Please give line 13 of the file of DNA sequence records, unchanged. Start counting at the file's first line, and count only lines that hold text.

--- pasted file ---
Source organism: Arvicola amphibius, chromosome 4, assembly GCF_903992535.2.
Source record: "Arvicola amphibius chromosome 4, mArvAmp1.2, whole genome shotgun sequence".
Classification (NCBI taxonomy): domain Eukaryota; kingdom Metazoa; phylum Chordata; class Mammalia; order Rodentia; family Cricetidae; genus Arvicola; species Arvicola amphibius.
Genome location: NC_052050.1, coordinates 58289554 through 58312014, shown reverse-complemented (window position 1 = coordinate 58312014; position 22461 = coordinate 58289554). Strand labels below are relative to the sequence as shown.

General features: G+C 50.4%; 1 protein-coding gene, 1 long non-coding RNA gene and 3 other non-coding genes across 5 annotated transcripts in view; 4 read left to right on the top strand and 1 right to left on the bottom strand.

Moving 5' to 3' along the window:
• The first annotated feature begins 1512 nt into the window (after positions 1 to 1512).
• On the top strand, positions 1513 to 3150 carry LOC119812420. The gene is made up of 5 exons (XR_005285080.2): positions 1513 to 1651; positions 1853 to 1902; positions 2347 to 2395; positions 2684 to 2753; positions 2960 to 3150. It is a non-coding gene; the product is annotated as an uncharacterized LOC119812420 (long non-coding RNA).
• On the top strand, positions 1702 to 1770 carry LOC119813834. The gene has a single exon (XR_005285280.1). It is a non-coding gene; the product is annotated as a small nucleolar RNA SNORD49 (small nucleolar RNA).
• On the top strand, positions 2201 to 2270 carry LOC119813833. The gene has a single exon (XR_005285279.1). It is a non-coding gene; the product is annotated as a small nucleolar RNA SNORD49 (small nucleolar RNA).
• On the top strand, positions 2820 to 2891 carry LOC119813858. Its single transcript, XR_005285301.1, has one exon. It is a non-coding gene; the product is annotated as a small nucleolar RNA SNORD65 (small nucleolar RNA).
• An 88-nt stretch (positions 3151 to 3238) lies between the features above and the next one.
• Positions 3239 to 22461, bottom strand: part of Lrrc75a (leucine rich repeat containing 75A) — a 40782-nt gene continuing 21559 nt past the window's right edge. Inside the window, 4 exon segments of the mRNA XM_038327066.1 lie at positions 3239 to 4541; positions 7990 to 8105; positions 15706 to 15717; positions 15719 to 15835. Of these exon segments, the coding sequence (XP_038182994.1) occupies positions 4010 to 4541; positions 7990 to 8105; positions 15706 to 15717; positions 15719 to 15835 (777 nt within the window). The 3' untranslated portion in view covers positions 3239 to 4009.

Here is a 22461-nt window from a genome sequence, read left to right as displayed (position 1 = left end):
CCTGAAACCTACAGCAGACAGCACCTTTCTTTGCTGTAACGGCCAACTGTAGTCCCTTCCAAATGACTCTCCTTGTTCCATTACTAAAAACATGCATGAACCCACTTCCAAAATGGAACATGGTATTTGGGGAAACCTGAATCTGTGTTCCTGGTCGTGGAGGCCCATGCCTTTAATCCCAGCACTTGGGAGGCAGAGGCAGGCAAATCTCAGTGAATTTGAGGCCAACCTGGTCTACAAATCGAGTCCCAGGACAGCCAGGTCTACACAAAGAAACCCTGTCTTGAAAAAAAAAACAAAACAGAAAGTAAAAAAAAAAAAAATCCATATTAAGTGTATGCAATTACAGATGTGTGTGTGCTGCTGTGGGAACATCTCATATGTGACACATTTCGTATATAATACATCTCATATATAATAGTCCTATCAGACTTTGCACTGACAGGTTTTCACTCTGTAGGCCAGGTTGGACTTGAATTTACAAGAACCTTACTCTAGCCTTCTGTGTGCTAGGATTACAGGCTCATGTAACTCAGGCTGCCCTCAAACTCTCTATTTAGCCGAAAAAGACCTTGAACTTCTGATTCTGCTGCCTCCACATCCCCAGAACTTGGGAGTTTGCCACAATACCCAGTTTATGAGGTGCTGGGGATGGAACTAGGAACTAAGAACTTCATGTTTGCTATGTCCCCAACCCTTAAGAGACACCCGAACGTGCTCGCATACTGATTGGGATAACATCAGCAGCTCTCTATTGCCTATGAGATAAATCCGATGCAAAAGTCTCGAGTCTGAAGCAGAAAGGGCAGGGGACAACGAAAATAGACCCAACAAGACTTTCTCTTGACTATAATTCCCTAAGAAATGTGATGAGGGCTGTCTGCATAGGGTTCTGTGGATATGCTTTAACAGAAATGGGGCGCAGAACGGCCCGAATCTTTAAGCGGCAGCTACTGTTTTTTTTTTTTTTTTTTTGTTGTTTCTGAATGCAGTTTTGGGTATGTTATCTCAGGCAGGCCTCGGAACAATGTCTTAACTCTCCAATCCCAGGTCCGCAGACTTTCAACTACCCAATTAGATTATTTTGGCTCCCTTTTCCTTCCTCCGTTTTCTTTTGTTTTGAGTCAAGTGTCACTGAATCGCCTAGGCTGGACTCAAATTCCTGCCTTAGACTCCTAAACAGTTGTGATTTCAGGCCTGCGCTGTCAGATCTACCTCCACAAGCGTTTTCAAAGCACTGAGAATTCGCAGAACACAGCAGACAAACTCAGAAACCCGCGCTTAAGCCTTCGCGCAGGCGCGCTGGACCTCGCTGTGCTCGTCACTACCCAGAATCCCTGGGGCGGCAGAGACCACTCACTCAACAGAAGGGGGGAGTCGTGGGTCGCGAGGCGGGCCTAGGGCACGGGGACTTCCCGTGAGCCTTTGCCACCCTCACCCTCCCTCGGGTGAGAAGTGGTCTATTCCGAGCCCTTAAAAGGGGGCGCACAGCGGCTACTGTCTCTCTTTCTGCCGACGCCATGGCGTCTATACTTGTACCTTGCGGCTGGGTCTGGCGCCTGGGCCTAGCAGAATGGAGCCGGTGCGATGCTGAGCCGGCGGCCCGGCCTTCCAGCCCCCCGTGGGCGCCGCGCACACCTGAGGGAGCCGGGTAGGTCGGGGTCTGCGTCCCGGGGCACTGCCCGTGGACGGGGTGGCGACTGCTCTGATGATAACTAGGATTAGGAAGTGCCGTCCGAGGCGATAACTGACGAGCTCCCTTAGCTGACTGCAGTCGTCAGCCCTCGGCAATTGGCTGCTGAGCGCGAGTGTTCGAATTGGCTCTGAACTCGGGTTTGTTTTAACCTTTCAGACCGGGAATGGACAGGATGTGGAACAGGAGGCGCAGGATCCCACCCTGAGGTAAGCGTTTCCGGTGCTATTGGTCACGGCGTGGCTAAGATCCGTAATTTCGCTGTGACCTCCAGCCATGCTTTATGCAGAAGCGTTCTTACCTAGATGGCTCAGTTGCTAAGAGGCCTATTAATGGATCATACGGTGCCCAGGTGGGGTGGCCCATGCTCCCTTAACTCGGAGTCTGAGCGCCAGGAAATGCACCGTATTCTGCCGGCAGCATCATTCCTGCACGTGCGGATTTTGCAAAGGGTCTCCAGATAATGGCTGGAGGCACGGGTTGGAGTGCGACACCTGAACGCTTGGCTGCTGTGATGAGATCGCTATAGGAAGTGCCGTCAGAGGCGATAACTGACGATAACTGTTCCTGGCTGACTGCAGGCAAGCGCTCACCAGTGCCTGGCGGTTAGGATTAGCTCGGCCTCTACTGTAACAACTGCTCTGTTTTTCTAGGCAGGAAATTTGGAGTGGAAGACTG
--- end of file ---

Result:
• Positions 3239 to 22461, bottom strand: part of Lrrc75a (leucine rich repeat containing 75A) — a 40782-nt gene continuing 21559 nt past the window's right edge. Inside the window, 4 exon segments of the mRNA XM_038327066.1 lie at positions 3239 to 4541; positions 7990 to 8105; positions 15706 to 15717; positions 15719 to 15835. Of these exon segments, the coding sequence (XP_038182994.1) occupies positions 4010 to 4541; positions 7990 to 8105; positions 15706 to 15717; positions 15719 to 15835 (777 nt within the window). The 3' untranslated portion in view covers positions 3239 to 4009.